Importantly, the study revealed that increased structural complexity (artificial vegetation) did not provide a refuge for the salamander larvae against mosquitofish predation, contrary to expectations. It was also noted that the use of mosquitofish for mosquito control in permanent ponds could lead to negative consequences for native amphibian populations, as the presence of mosquitofish posed a significant threat to the survival of the fire salamander larvae.[16]

The experiment suggests that mosquitofish pose a serious threat to the endangered fire salamander population in Israel. It also highlights conserving the native amphibian species by reconsidering the use of mosquitofish for mosquito control in habitats where these vulnerable species breed. Efforts to remove mosquitofish from Salamandra-breeding sites are recommended to safeguard the long-term persistence of the fire salamander population and protect against potential ecological disruptions caused by invasive fish species. [16]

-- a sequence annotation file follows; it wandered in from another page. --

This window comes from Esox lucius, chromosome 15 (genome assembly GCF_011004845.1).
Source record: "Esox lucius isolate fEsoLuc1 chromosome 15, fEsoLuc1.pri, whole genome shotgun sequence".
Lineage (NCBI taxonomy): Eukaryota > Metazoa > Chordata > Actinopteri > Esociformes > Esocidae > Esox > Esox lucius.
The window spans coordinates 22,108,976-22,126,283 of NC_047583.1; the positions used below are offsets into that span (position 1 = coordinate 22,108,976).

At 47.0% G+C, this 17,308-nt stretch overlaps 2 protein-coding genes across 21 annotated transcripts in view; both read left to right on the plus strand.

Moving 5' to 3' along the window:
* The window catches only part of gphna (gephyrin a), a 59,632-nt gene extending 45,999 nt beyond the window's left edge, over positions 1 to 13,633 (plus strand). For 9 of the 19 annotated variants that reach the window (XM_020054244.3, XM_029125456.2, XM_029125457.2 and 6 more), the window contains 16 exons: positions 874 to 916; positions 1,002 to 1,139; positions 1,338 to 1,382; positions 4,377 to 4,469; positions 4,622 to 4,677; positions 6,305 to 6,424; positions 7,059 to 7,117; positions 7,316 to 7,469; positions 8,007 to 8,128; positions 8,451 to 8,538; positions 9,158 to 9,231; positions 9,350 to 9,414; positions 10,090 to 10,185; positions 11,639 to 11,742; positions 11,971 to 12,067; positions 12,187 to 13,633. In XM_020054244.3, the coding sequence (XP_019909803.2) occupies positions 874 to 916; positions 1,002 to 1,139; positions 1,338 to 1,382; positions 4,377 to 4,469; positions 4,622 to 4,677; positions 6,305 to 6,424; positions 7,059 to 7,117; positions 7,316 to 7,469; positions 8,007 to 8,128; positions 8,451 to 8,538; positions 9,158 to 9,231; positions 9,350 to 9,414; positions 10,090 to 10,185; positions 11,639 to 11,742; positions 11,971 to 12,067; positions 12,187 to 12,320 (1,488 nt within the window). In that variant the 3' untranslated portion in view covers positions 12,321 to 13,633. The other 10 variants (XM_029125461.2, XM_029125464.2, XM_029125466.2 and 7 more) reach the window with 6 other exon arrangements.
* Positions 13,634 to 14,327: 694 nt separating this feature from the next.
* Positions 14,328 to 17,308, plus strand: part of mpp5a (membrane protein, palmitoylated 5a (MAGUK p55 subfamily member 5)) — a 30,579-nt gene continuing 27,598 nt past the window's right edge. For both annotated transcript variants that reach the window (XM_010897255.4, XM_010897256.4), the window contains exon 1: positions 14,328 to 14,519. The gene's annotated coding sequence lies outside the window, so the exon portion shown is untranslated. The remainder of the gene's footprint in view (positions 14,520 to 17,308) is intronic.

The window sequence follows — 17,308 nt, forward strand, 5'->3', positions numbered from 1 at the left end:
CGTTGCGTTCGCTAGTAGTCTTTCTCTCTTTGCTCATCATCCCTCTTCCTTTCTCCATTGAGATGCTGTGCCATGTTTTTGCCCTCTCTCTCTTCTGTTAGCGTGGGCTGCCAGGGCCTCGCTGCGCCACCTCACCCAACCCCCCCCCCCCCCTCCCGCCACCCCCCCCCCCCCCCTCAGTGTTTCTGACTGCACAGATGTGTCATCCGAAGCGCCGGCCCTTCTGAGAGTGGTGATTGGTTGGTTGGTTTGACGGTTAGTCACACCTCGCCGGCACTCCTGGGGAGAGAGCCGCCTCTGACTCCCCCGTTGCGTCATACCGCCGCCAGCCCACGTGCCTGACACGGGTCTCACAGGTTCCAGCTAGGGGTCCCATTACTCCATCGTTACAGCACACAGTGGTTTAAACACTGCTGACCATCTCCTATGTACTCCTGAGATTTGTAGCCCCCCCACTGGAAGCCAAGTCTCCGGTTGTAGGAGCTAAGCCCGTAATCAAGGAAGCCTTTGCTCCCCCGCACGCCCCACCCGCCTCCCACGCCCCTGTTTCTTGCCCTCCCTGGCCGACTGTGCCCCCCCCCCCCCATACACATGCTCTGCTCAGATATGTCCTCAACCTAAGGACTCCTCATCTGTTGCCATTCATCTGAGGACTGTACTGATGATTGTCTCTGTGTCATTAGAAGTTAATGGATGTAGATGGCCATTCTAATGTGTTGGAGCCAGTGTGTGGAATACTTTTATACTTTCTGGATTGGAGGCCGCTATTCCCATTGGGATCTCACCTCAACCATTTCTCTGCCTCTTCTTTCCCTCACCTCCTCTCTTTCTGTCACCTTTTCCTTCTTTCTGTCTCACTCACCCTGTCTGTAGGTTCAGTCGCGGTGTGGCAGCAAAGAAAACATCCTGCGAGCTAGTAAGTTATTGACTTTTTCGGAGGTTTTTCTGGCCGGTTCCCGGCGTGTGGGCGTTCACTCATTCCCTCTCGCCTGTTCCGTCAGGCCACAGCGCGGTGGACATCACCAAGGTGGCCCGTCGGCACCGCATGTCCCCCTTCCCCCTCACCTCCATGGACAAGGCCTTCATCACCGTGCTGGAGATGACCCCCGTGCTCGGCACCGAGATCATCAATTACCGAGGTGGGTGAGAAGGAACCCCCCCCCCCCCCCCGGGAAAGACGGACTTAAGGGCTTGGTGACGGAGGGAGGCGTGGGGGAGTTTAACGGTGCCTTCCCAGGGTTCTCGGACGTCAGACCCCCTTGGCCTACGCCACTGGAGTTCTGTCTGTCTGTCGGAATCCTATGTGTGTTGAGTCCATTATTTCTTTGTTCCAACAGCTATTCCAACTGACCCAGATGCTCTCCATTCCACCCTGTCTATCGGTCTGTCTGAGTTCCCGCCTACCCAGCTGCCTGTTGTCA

Batrachochytrium salamandrivorans[edit]

In parts of its range, the fire salamander has become highly endangered by the spread of the introduced chytrid fungus Batrachochytrium salamandrivorans, which has had catastrophic effects on its population. This collapse was first identified from the Netherlands in 2013.[17] The fire salamander in the Netherlands is teetering on the brink of extinction, confined to three small populations in the southern part of the country. Prior to these declines, they were already listed as "Endangered" on the national Red List, and their range had reduced by 57% since 1950, mainly due to changes in water availability and habitat degradation. The remaining populations were limited to specific areas of deciduous forests on hillsides, and their surface activity is restricted to humid periods with night temperatures above 5°C.The species had been considered stable until 2008 when dead individuals were observed, and since 2010, there has been a staggering 96% population decline, with the largest population dropping from 241 individuals to only four in 2011. In 2013, the cause of the decline was officially identified as a new chytrid fungus, Batrachochytrium salamandrivorans (Bsal), likely introduced to Europe from east Asia via captive amphibians.[18]